The human urge to discover signs of ancient life on planets in our solar system is not new. However, space crafts lighter-than-air may well be the answer to the human question of finding signs of ancient civilizations on other planets by helping us explore the clouds of Venus.
The ambitious VAMP (Venus Atmospheric Maneuverability Platform) project was coined in 2014 with the idea of launching inflatable aircraft from space to scan Venus’ upper atmosphere.
Taking the lead from the concept, a press release from the University of West Virginia has revealed that they are working on software that would assist such aircraft in skimming through the horizons of Venus autonomously. The text of the statement is to “propose a software solution that will allow hybrid aerobots to explore the atmosphere of Venus.“ In addition, the software would have the potential of controlling optimized flight paths while accounting for strong winds and sunlight intensity; this would aid in keeping the aircraft in flight for the longest time without any hitch.
The original concept of the Northrop Grumman group was to develop an aircraft that would be self-inflatable and would have the capacity to glide and scan through Venus’ clouds using little or no energy at all. The aircraft would harbor energy from the sun during the daytime and expend it at night. The plan also highlighted vital features to be included in the craft, light enough to glide with minimum possible energy and sturdy enough to glide through intense Venus clouds. High Altitude Venus Operational Concept (HAVOC) is another proposal for carrying out similar missions.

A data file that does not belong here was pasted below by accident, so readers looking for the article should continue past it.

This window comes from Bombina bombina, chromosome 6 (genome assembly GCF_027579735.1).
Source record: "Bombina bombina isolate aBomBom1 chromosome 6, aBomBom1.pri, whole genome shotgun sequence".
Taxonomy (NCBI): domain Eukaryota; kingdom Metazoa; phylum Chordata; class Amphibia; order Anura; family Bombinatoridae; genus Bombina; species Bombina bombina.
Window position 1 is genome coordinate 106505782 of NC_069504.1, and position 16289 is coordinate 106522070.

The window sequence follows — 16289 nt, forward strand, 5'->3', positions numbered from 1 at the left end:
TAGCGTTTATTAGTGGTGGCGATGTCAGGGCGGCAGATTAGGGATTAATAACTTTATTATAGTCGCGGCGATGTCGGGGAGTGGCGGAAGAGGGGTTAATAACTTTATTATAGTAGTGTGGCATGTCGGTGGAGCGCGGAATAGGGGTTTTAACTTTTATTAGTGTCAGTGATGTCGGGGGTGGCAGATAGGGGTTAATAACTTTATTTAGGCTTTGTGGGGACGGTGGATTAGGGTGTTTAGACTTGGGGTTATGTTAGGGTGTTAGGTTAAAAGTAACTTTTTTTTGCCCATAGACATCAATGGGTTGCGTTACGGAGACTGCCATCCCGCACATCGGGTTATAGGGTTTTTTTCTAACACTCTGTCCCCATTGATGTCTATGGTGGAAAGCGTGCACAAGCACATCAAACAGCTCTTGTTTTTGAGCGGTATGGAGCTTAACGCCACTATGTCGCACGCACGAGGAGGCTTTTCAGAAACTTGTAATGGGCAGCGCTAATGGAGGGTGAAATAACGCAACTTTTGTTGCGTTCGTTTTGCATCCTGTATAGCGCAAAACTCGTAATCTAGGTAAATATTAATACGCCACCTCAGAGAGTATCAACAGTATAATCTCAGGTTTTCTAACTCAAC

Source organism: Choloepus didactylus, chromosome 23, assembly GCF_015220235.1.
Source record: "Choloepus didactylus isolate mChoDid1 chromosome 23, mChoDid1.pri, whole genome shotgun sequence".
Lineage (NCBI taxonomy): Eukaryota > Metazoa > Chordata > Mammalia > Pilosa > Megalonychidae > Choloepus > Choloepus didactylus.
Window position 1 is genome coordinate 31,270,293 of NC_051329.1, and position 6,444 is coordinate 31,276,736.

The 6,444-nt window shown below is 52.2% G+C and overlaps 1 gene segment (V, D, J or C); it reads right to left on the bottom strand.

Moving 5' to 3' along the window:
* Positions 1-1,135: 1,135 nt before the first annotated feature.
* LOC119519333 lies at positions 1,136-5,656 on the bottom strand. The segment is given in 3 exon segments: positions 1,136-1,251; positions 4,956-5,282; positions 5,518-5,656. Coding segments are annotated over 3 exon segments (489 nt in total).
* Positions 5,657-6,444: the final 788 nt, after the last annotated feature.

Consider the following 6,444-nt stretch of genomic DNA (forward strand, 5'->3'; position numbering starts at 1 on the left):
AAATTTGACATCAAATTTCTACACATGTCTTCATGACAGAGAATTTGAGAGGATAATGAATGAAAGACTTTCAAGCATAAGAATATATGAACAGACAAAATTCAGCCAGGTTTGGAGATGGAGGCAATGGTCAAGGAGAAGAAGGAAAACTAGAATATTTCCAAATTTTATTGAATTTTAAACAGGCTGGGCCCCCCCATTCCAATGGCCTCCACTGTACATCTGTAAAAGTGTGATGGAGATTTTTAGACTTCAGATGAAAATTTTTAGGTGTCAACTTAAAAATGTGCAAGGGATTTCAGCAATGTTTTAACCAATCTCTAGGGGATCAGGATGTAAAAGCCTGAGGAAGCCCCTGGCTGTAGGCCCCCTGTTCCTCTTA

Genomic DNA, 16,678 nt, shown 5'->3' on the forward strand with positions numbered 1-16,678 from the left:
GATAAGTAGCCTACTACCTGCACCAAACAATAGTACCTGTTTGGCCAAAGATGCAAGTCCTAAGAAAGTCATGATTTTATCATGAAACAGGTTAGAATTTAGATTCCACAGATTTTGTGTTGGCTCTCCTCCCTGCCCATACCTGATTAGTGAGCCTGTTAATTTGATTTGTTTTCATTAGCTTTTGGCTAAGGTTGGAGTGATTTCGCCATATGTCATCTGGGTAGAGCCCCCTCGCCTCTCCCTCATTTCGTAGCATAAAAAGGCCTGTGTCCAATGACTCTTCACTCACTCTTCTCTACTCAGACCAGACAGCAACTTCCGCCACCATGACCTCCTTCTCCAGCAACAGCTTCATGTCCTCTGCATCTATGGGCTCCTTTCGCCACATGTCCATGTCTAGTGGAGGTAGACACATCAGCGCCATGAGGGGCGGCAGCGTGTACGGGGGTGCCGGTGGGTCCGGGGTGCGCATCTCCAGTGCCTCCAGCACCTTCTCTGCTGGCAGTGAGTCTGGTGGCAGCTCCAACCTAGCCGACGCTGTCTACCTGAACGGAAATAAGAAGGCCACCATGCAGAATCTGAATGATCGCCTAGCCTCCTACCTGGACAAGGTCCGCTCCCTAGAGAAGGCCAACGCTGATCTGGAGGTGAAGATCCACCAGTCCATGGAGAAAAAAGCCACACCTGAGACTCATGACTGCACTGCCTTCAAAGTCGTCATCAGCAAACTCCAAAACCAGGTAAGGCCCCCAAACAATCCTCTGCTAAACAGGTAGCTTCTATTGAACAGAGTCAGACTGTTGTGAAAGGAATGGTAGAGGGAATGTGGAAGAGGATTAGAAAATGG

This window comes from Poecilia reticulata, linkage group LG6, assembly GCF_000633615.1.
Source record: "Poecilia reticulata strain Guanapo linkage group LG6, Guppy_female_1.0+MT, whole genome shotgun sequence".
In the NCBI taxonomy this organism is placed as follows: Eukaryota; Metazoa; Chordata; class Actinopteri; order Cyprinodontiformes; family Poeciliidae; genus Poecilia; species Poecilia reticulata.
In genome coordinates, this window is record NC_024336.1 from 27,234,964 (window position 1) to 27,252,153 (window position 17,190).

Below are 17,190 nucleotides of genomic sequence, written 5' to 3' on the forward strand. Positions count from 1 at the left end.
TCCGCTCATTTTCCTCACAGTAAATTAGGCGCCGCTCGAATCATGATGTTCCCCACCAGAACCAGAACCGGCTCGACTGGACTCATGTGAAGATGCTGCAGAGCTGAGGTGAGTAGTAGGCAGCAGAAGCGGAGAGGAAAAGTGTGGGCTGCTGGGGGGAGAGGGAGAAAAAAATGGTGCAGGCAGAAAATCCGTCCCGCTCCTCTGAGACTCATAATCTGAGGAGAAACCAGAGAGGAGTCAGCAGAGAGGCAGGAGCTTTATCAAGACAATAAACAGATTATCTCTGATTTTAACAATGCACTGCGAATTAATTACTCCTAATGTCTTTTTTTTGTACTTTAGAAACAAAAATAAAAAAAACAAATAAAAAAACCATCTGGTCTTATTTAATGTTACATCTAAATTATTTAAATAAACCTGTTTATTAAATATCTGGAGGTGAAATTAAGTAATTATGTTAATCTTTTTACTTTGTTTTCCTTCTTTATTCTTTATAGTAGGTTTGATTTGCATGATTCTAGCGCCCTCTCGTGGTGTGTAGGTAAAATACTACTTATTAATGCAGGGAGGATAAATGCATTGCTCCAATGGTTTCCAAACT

The Verge rightly noted in 2015 that Venus is a better alternative to send humans instead of Mars. No doubt, Mars’ orbital cycle is similar to Earth’s, and it remains closed for most of the year, but its scorching hot surface makes it practically uninhabitable. On the other hand, the settlement in Venus clouds will expose humans to similar temperatures on Earth. The VAMP will be easily deployable at such temperatures.
If scans the clouds of Venus, the VAMP spacecraft will be of utmost importance in assisting any future expeditions on Venus. In addition to sending humans on the planet to live, the planet’s climate is sure to provide insight to Earth’s climate as it went through a climate change converting it from a habitable Earth-like planet to an uninhabitable planet. Moreover, the discovery of phosphine is a welcome sign for life in the clouds of Venus. However, we will have to wait and watch as these flights take off using complex software to determine whether humans can or cannot reside on other planets.